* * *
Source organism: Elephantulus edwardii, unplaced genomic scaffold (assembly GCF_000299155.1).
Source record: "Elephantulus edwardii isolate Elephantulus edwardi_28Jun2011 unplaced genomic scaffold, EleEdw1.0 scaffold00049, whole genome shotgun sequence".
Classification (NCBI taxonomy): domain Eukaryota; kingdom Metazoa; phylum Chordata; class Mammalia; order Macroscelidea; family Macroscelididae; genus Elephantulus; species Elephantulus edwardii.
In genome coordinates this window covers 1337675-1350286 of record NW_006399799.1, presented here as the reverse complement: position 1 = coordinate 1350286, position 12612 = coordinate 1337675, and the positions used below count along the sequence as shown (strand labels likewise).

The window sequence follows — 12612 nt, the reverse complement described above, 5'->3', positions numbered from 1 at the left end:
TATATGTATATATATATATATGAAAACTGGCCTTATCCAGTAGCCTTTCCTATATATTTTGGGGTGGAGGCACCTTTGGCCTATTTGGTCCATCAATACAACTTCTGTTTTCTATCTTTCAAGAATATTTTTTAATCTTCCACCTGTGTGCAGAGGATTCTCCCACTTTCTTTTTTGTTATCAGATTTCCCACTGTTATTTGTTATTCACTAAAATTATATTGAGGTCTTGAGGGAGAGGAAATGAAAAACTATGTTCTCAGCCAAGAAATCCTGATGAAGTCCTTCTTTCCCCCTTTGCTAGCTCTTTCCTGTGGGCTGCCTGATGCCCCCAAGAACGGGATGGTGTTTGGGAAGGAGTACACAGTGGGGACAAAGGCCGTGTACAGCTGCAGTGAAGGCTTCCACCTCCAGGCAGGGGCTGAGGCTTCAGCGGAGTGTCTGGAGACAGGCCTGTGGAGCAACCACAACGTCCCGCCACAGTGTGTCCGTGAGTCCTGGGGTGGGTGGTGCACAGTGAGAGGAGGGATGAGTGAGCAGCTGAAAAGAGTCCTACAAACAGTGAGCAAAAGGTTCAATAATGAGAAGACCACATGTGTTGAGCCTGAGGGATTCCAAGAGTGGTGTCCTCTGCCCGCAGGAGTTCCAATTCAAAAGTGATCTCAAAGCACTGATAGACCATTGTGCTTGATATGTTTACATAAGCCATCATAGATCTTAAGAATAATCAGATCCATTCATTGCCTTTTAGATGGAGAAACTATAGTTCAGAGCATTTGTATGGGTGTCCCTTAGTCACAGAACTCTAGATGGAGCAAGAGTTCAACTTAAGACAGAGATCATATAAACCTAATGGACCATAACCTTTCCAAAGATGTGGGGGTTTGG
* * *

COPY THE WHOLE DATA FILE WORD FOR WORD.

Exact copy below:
Source organism: Elephantulus edwardii, unplaced genomic scaffold (assembly GCF_000299155.1).
Source record: "Elephantulus edwardii isolate Elephantulus edwardi_28Jun2011 unplaced genomic scaffold, EleEdw1.0 scaffold00049, whole genome shotgun sequence".
Classification (NCBI taxonomy): domain Eukaryota; kingdom Metazoa; phylum Chordata; class Mammalia; order Macroscelidea; family Macroscelididae; genus Elephantulus; species Elephantulus edwardii.
In genome coordinates this window covers 1337675-1350286 of record NW_006399799.1, presented here as the reverse complement: position 1 = coordinate 1350286, position 12612 = coordinate 1337675, and the positions used below count along the sequence as shown (strand labels likewise).

The window sequence follows — 12612 nt, the reverse complement described above, 5'->3', positions numbered from 1 at the left end:
TATATGTATATATATATATATGAAAACTGGCCTTATCCAGTAGCCTTTCCTATATATTTTGGGGTGGAGGCACCTTTGGCCTATTTGGTCCATCAATACAACTTCTGTTTTCTATCTTTCAAGAATATTTTTTAATCTTCCACCTGTGTGCAGAGGATTCTCCCACTTTCTTTTTTGTTATCAGATTTCCCACTGTTATTTGTTATTCACTAAAATTATATTGAGGTCTTGAGGGAGAGGAAATGAAAAACTATGTTCTCAGCCAAGAAATCCTGATGAAGTCCTTCTTTCCCCCTTTGCTAGCTCTTTCCTGTGGGCTGCCTGATGCCCCCAAGAACGGGATGGTGTTTGGGAAGGAGTACACAGTGGGGACAAAGGCCGTGTACAGCTGCAGTGAAGGCTTCCACCTCCAGGCAGGGGCTGAGGCTTCAGCGGAGTGTCTGGAGACAGGCCTGTGGAGCAACCACAACGTCCCGCCACAGTGTGTCCGTGAGTCCTGGGGTGGGTGGTGCACAGTGAGAGGAGGGATGAGTGAGCAGCTGAAAAGAGTCCTACAAACAGTGAGCAAAAGGTTCAATAATGAGAAGACCACATGTGTTGAGCCTGAGGGATTCCAAGAGTGGTGTCCTCTGCCCGCAGGAGTTCCAATTCAAAAGTGATCTCAAAGCACTGATAGACCATTGTGCTTGATATGTTTACATAAGCCATCATAGATCTTAAGAATAATCAGATCCATTCATTGCCTTTTAGATGGAGAAACTATAGTTCAGAGCATTTGTATGGGTGTCCCTTAGTCACAGAACTCTAGATGGAGCAAGAGTTCAACTTAAGACAGAGATCATATAAACCTAATGGACCATAACCTTTCCAAAGATGTGGGGGTTTGG